When I think of my Father, I think of a funny, loving man. A man that truly loved and cared for his family. The man who let me curl up on his chest when I was little, the man who let me lay my head on his “piddow” (his stomach). The man who tucked me in night after night, with a hug and a kiss, and said “night, night.” The man who chased monsters out from under my bed. The man who called me his “dolly.” The man who supported me through all of the craziness of childhood, especially the infamous teenage years. The man who would not be angry at me when I used to sneak up on him while he was reading the newspaper and swat them high into the air, startling him. The man who helped me to build snowmen. The man who encouraged me to learn how to water ski, and didn’t shame me when I didn’t want to do it again. The man who attended every play that I was in. The man who insisted that I, a small child, ride in the convertible along with the little league queen while he was the chauffeur for the little league parade. The man who would take time out of his busy day to skip rope with me. The man who spent countless hours putting together things for me for Christmas. The man who, for at least a year, made my brother and I bacon sandwiches for breakfast each and every school day, until we rebelled. The man who would let me order fried chicken meals that were too large for me when I insisted that I could eat them. The man who told corny jokes. The man who worked hard, and then worked even harder making our home a nice place to live. The man who whisked us away every Christmas morning for a three hour drive to visit our relatives – when I wanted to stay home and play with my new toys (it’s funny, I don’t remember those presents, but I sure do remember the precious time spent with my Grandparents, Aunts, Uncles, and cousins – those were some of the very best times ever). The man who never gave up on his children. The man who would push me on the swings and send me up high enough that he could run underneath me while I was up in the air.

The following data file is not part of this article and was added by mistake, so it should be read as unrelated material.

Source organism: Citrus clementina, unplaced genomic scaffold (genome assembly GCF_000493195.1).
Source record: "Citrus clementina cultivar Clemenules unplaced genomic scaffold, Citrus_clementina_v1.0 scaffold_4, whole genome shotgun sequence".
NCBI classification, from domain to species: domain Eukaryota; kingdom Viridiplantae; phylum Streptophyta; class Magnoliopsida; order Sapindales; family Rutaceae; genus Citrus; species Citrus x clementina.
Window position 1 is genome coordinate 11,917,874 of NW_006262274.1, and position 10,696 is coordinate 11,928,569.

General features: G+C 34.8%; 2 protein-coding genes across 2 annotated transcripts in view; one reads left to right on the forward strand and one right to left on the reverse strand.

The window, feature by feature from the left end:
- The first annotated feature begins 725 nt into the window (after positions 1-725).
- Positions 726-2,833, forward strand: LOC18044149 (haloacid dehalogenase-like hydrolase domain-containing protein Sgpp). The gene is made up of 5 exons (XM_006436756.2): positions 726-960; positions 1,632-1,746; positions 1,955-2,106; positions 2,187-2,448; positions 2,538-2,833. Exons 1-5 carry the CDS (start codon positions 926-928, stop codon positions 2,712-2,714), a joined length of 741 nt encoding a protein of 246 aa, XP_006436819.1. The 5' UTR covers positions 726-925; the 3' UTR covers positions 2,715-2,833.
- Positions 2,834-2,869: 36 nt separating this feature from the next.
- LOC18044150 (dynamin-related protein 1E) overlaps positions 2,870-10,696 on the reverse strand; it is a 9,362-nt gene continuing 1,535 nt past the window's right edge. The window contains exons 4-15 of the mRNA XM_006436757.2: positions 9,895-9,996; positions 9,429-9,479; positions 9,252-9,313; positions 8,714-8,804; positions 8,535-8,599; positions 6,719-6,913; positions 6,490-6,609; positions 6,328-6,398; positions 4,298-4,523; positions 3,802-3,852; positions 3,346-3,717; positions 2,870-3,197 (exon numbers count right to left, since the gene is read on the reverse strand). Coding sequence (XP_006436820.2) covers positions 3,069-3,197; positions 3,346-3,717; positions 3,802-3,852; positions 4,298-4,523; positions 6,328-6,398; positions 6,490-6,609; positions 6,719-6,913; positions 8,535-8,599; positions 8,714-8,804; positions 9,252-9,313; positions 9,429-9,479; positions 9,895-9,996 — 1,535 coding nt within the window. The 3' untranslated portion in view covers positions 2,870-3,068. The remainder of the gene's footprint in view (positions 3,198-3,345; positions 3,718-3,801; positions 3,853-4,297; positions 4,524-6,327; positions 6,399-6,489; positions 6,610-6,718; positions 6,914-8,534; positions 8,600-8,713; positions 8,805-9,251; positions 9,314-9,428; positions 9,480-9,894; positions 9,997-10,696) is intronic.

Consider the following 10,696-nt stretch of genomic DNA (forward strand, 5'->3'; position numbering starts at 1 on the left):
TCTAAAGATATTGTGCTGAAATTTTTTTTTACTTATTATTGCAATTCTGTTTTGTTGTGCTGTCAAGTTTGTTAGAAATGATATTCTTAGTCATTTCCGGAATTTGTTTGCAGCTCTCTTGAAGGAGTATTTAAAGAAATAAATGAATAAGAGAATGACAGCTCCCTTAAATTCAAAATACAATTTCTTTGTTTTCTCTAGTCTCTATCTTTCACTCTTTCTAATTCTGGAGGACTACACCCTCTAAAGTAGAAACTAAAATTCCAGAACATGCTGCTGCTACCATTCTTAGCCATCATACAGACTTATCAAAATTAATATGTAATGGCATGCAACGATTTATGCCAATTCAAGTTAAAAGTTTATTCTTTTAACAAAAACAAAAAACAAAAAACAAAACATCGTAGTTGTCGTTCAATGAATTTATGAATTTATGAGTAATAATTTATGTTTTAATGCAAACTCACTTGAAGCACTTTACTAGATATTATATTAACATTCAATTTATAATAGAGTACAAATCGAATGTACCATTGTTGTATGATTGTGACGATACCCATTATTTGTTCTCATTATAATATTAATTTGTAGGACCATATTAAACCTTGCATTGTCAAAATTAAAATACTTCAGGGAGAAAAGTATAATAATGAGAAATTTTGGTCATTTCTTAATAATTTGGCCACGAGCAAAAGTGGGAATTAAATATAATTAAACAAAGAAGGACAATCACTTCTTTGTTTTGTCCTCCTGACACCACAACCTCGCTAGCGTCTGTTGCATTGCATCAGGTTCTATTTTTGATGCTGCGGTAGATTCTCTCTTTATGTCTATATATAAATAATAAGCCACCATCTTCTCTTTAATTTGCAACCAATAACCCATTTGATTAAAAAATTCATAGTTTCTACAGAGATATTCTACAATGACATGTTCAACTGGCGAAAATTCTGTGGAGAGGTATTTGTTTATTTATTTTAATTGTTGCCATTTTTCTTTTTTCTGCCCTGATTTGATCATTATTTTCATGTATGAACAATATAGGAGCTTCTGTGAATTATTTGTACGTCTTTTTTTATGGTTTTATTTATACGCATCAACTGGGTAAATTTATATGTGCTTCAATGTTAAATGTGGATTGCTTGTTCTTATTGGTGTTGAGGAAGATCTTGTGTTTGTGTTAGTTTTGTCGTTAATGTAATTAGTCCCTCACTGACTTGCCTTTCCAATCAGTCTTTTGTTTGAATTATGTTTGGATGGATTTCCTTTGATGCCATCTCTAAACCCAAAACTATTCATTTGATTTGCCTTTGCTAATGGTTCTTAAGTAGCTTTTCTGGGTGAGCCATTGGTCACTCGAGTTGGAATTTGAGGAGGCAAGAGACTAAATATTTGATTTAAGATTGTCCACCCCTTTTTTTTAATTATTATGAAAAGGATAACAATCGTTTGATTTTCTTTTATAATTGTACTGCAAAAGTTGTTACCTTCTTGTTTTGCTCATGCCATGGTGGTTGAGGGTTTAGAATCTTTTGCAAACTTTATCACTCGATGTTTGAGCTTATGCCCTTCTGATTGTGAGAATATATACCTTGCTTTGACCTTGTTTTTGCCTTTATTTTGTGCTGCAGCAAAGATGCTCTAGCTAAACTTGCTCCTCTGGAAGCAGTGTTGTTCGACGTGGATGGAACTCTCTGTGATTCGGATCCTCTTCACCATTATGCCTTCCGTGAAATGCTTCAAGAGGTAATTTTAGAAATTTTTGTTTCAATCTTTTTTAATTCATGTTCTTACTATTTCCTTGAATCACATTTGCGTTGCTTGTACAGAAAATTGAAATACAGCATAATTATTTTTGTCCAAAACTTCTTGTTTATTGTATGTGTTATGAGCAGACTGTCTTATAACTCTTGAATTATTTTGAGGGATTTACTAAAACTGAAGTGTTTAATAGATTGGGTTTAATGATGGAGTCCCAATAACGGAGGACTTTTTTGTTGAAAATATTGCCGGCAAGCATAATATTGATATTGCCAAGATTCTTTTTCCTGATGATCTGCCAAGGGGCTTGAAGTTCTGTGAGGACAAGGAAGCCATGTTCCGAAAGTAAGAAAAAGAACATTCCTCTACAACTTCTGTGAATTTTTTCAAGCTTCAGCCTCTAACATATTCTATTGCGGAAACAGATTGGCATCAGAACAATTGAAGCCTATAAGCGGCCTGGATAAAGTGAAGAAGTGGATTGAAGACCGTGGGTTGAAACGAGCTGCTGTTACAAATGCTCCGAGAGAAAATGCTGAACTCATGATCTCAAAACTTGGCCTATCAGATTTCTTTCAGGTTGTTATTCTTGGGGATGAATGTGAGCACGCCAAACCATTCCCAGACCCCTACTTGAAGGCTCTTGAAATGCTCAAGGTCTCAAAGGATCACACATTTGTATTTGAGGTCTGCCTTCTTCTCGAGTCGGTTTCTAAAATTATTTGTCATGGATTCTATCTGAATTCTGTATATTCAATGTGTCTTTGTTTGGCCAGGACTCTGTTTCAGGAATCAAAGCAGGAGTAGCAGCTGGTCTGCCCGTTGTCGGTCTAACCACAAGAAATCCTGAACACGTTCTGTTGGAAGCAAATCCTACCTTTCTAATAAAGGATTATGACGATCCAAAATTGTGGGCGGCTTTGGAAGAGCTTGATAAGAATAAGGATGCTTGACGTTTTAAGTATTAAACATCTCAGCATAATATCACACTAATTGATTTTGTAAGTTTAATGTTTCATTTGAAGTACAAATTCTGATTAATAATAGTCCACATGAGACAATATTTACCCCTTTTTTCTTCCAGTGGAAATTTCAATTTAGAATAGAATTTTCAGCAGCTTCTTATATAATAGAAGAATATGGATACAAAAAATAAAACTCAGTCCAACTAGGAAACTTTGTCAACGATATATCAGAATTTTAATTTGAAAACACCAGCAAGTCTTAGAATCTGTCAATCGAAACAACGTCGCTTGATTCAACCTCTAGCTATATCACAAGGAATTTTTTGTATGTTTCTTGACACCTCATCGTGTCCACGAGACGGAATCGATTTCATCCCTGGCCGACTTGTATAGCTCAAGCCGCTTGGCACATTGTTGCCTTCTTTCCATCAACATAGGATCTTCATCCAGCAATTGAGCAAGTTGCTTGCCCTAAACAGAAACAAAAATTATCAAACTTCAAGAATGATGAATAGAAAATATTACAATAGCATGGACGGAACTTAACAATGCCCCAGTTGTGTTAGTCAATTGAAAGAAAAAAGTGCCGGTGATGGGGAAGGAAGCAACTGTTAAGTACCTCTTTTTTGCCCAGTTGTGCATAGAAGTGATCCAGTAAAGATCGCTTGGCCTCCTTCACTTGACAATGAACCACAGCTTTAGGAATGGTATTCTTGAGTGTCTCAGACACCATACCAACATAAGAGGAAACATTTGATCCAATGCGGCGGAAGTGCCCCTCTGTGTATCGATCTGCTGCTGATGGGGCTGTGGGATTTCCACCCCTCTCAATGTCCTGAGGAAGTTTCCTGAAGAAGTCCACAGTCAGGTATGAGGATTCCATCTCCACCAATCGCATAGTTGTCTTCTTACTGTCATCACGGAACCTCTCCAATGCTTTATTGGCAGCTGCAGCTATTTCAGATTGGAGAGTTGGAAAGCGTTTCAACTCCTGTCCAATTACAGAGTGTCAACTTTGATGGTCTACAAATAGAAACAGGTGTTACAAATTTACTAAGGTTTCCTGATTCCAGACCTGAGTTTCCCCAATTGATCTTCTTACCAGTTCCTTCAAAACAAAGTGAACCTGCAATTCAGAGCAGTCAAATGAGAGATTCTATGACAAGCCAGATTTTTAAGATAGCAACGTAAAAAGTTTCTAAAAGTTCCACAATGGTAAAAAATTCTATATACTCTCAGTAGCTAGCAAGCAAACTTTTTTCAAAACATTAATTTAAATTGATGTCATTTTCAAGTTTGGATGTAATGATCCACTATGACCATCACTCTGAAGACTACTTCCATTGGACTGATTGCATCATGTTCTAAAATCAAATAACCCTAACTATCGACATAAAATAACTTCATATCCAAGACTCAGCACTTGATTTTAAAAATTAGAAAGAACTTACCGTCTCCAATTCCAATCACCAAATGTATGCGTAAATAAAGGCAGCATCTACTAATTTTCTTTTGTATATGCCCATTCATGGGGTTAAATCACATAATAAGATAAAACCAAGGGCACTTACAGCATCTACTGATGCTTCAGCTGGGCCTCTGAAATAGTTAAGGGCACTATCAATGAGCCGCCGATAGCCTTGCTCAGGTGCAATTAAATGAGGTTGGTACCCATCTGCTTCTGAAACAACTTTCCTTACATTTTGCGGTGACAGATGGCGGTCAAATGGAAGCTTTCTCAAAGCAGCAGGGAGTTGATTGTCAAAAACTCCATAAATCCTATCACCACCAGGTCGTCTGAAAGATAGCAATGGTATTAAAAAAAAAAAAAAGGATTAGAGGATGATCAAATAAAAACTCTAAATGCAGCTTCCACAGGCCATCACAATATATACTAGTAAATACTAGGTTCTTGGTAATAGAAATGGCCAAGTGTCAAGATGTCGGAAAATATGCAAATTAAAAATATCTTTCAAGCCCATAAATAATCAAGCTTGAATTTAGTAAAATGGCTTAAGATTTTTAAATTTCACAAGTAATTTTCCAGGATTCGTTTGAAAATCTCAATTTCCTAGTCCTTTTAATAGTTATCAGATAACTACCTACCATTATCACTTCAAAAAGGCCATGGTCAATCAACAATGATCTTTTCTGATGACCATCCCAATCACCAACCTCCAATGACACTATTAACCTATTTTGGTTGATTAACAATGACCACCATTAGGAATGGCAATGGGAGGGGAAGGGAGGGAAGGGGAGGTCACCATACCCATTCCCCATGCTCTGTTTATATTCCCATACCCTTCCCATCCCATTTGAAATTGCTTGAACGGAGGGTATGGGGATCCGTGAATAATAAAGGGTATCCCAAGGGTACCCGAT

The man who walked me down the aisle. The man who always took an interest in everything I was doing. The man who was there at the hospital the day that my son was born. The man with whom I spent endless hours talking on the telephone. The man who attended every function that my son had at school, every t-ball game, and most every soccer game that my son played. The man who would take my son to the park, swings, and buy my son ice cream. The man who came to our home every Christmas and every birthday party for my son. The man who accompanied me to a specialist to help determine why my son was so ill as a child. The man who purchased a yard stick for my son’s first birthday, and used it for years to chase him all over the house, saying that he was going to give him a “trimmin.” The man who could get the look on his face, the kind that a cat makes when they are going to act crazy, and then whoop real loud – signifying that he was going to start chasing my son around – then when done, my son would come back and say “Do it again Grandpa.” The man who would also put a “flea in the hind” (give him a little pinch on the bottom) of my son during their escapades.
The man who honored his parents, and frequently made the three hour (one way) trek to take care of them and visit them when they were failing in health. The man who as a teenager worked jobs so that he could purchase Christmas gifts for the entire family the year that the family didn’t have money for Christmas. The man who served his country honorably in the Navy during World War II.
A man who was a honest, caring, Christian. My Father, truly a special man and a gift to me from God. Thank you Daddy for all the love, laughter, and support. I could not have asked for a better Father. My father died back on November 28, 2002 and I miss him to this day. Happy Father’s Day in Heaven Daddy. I will see you again.
“Abyssinia, Yugoslavia, and Greece” – One of the corny things that my Dad said for “I’ll be seeing you.”